decay labeled (I) and (II) are, respectively:
dN 2
1 N1 2 N 2
A. beta minus, isomeric transition dt
N1 )0 e t e t
B. isomeric transition, beta minus
C. beta plus, isomeric transition Solution: N2 1 2

D. beta minus, beta minus 2 1

E. electron capture, beta minus

Growth of radioactive daughter

Growth of radioactive daughter
Express the same solution for activity A2 A1
2 1

A2 A1
2 1
1 e( )t 2 1

For a special case of 2>>1 can simplify to

A2 A1 1 e 2t
After some time reach a state of parent-daughter
equilibrium, where A1=A2

Activation of isotopes
Example 5
Atomic nuclei can be activated by neutron
After ____ hours, 99mTc will be approximately in bombardment with the probability dependent on
radioactive equilibrium with its parent element the interaction cross section s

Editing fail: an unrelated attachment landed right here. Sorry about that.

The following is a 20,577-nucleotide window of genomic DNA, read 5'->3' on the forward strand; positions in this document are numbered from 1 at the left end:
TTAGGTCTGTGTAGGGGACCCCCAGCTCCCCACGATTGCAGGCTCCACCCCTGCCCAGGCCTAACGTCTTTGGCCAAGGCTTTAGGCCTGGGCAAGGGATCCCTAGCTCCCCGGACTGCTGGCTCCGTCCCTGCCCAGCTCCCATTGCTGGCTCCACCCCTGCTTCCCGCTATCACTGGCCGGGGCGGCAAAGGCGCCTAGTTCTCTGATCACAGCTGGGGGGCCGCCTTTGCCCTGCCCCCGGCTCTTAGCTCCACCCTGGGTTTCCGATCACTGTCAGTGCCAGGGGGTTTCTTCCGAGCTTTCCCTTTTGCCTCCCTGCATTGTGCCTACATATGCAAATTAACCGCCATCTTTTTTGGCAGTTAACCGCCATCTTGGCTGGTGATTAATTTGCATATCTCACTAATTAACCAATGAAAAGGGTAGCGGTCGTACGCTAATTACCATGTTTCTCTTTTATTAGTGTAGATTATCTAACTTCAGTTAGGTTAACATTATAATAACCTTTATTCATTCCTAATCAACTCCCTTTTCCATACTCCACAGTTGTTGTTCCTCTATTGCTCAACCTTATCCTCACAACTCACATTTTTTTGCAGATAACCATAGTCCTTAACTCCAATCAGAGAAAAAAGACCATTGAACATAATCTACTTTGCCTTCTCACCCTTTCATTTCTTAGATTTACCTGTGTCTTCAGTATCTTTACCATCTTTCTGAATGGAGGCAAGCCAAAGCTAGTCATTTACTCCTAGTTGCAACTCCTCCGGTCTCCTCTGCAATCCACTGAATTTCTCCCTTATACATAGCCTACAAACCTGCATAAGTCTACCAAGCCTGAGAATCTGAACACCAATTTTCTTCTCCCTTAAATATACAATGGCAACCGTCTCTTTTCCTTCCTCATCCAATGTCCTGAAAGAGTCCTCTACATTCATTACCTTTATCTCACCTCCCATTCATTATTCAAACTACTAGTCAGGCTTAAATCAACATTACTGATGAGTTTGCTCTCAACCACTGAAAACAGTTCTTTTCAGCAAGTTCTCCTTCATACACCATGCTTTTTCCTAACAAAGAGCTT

99Mo. (Half-lives are: 67 hours for 99Mo and 6 Number of activated atoms:
hours for 99mTc.)
A2 A1 2
1 e ( 2 1 ) t
N Ntst
A. 6 2 1
B. 24 1
A2 A1 1 e ( 2 1 )t 1 s ~ 10-24 cm2
C. 48 2
D. 54 1 1 0.693 0.693
t ln ; 1 ; 2
E. 268 1 2 2 t h1 th 2
1 67
t ln 10 x 2.4 24 h
0.7 / 6 0.7 / 70 6

Activation of isotopes Example 6
More practically relevant quantity is the activity of What is the activity of a 20 g sample of 59Co
the irradiated sample A N Nts t irradiated in a neutron flux of 1014 neutrons/(cm2s)
for 6 years? Cross section s=36 barns, th=5.3 years.
If the bombardment
time t >> th, activity First find the number of atoms in the target
reaches its maximum Nt

2.04 1023
As Nts M / N A 59 /( 6.02 1023 )

Accounting for decay The activity at a time t:

during irradiation: )
A N ts 1 e 0.693t / th
A As 1 e0.693t / th )
1014 2.04 1023 36 1024 1 e 0.6936 / 5.3 4.0 1014 Bq

Nuclear fission and fusion Summary

Nuclear fission a nucleus is split into lighter Terms: activity, half life, average life
fragments with release of very large energy.
Nuclear disintegration schemes
Parent-daughter relationships
Activation of isotopes
Nuclear fusion two lighter atoms are fused into a
heavier one also with release of energy. Example:
~3.3 MeV